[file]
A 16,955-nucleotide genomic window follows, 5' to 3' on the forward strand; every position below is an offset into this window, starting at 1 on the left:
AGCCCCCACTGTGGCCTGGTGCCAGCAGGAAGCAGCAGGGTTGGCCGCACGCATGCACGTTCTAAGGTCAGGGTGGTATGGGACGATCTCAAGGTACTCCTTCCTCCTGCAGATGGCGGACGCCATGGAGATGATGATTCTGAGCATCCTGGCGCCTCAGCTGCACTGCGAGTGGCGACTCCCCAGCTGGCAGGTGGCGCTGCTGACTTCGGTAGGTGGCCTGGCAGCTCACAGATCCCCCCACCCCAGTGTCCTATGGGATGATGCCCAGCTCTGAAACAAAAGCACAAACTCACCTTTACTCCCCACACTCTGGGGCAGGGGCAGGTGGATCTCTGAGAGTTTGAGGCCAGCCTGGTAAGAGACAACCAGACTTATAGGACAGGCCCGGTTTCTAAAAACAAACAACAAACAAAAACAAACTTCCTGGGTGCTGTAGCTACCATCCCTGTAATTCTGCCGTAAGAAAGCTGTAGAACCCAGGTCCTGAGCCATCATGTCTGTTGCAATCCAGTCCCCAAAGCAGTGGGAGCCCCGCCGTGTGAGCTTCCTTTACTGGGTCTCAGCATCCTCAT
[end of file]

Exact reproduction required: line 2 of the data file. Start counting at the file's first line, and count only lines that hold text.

AGCCCCCACTGTGGCCTGGTGCCAGCAGGAAGCAGCAGGGTTGGCCGCACGCATGCACGTTCTAAGGTCAGGGTGGTATGGGACGATCTCAAGGTACTCCTTCCTCCTGCAGATGGCGGACGCCATGGAGATGATGATTCTGAGCATCCTGGCGCCTCAGCTGCACTGCGAGTGGCGACTCCCCAGCTGGCAGGTGGCGCTGCTGACTTCGGTAGGTGGCCTGGCAGCTCACAGATCCCCCCACCCCAGTGTCCTATGGGATGATGCCCAGCTCTGAAACAAAAGCACAAACTCACCTTTACTCCCCACACTCTGGGGCAGGGGCAGGTGGATCTCTGAGAGTTTGAGGCCAGCCTGGTAAGAGACAACCAGACTTATAGGACAGGCCCGGTTTCTAAAAACAAACAACAAACAAAAACAAACTTCCTGGGTGCTGTAGCTACCATCCCTGTAATTCTGCCGTAAGAAAGCTGTAGAACCCAGGTCCTGAGCCATCATGTCTGTTGCAATCCAGTCCCCAAAGCAGTGGGAGCCCCGCCGTGTGAGCTTCCTTTACTGGGTCTCAGCATCCTCAT